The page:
Having carried out numerous breathing exercises, I was able to restore my inner-calm and begin appreciating the unbelievable scenery being showcased at the top of the numerous climbs of the course.
Sadly, I don’t know the actual name of one particular highlight, but as a local, Luke was able to tell me its moniker: Top of the World. At the top of this climb was some of the most exciting and unusual riding I’ve been able to experience this year. Surrounded by valleys and hills, the road before you morphs from compressed tarmac to loose gravel soon after reaching its top. Whilst the probability of experiencing at least one puncture increases exponentially, so too do the number of sheep and cows freely roaming the green grasses either side of our route.
Eventually, the tranquility gives way to cattle grates (never a pleasant experience on the posterior or the forearms) and an incredibly hairy downhill section.
Those were two of the major risks we were facing on the challenge: high likelihood of punctures on messy roads following heavy rain the day before and steep descents on unknown roads.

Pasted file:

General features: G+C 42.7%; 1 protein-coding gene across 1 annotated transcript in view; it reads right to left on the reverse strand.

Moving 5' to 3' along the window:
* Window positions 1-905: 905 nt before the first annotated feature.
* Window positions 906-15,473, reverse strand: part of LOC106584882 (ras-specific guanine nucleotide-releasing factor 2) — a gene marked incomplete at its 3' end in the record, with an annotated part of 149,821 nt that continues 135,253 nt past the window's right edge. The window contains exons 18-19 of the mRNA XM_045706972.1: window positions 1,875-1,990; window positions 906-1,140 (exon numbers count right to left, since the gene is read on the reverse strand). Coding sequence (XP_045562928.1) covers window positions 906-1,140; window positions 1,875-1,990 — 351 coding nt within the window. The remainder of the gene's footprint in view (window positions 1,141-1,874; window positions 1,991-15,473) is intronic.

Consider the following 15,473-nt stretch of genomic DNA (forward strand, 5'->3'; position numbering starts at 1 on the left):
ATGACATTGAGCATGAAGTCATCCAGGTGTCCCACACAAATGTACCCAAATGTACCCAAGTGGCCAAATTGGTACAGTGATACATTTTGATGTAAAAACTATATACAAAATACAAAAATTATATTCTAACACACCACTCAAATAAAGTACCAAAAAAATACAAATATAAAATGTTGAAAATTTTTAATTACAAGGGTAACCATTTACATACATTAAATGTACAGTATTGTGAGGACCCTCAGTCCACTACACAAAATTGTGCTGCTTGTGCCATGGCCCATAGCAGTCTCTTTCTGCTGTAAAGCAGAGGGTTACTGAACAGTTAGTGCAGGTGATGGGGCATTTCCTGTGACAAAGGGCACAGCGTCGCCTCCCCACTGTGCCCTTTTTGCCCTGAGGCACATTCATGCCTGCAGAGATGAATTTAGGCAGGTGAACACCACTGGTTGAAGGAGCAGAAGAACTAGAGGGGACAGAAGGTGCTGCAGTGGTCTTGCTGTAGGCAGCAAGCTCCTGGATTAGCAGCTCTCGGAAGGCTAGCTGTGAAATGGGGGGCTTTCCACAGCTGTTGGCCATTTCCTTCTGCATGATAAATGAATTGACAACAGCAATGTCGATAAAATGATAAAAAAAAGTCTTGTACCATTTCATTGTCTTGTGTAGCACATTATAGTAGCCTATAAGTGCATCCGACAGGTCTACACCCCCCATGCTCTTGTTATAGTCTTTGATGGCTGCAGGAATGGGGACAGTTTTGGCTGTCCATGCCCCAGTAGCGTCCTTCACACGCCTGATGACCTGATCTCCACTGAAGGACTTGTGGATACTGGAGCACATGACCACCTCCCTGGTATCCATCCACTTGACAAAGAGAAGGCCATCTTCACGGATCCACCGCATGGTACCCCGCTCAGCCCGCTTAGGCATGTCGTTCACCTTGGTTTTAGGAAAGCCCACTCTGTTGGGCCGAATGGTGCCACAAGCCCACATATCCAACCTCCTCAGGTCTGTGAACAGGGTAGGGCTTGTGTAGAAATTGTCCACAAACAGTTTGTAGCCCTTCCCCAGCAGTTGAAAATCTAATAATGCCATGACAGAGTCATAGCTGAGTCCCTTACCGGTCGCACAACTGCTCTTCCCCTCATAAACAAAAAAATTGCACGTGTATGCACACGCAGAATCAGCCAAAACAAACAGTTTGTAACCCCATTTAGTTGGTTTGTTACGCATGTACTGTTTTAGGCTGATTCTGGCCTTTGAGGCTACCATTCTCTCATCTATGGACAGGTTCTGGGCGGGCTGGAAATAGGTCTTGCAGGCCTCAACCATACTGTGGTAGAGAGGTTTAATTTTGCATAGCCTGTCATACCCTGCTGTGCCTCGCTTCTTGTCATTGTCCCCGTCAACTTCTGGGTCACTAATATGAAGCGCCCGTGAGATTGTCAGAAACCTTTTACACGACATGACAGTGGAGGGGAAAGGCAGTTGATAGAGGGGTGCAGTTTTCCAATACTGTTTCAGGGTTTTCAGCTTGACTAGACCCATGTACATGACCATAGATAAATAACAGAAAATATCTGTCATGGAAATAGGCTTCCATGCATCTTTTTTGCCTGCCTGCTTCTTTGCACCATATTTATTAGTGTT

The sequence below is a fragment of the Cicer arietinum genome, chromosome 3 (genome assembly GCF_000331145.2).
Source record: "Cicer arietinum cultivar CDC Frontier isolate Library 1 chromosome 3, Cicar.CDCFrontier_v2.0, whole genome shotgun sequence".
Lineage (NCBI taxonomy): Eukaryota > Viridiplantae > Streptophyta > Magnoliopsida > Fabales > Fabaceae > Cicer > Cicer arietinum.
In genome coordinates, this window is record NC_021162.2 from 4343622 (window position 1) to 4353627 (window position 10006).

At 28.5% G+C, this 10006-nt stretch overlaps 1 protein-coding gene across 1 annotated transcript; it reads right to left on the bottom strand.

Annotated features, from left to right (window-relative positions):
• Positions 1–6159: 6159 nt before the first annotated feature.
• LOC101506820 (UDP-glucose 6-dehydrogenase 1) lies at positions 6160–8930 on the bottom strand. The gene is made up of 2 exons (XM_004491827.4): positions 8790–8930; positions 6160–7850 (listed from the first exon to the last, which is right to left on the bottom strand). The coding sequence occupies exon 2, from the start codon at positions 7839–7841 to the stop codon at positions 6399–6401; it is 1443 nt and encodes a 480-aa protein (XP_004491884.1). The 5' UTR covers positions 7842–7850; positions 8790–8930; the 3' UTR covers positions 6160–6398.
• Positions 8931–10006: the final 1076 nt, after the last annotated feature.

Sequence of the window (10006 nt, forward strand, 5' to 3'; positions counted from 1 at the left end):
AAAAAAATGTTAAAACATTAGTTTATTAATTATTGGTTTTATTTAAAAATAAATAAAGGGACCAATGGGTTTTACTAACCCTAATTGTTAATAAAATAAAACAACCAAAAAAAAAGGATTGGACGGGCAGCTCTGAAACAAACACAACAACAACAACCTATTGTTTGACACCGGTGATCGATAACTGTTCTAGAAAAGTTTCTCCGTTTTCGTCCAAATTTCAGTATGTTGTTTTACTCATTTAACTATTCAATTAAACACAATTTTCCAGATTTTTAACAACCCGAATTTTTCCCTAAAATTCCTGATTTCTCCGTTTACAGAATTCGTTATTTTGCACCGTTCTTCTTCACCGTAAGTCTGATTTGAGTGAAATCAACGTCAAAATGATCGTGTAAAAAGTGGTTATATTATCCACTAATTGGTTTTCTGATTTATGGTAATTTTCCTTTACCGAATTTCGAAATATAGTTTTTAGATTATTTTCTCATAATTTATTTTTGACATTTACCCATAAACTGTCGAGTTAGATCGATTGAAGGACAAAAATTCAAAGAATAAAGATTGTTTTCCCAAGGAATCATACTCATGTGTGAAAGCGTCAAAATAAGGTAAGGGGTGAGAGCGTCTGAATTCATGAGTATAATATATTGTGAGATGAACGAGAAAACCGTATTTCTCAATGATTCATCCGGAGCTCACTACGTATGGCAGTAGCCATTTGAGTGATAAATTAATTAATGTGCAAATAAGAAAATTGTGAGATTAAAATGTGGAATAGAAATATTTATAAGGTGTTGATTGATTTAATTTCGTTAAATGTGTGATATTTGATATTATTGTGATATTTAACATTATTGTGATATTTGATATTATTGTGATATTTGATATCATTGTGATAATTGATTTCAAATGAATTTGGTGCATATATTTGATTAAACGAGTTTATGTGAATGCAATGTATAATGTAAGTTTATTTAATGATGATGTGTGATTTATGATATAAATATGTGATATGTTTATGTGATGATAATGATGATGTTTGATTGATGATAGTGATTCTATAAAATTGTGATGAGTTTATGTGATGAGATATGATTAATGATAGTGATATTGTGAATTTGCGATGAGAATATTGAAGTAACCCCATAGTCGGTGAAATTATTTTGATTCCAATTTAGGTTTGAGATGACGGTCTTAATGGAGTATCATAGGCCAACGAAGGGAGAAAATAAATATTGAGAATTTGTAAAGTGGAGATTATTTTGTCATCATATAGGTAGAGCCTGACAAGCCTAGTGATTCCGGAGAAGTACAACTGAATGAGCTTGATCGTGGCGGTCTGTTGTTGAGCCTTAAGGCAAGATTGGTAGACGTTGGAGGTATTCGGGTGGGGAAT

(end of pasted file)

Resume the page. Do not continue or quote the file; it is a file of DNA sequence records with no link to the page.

The latter is always a recipe for potential disaster as confidence and excitement fuse to become arrogance and you find yourself misjudging the sharpness of the corner, the surface or the road or amount of oncoming traffic waiting for you on the other side.
It’s never worth it and thankfully we didn’t fall prey to either.
A risk I had not factored in, however, was wildlife and — more specifically — insects. Somewhere between our short jaunt over the Welsh borders and back into England, an incredibly acrobatic wasp was able to work it’s way up, over and into my not-exactly-baggy lycra jersey. Feeling it buzzing away somewhere down near my left love-handle, I clawed at my jersey to waft my uninvited passenger back out into the world.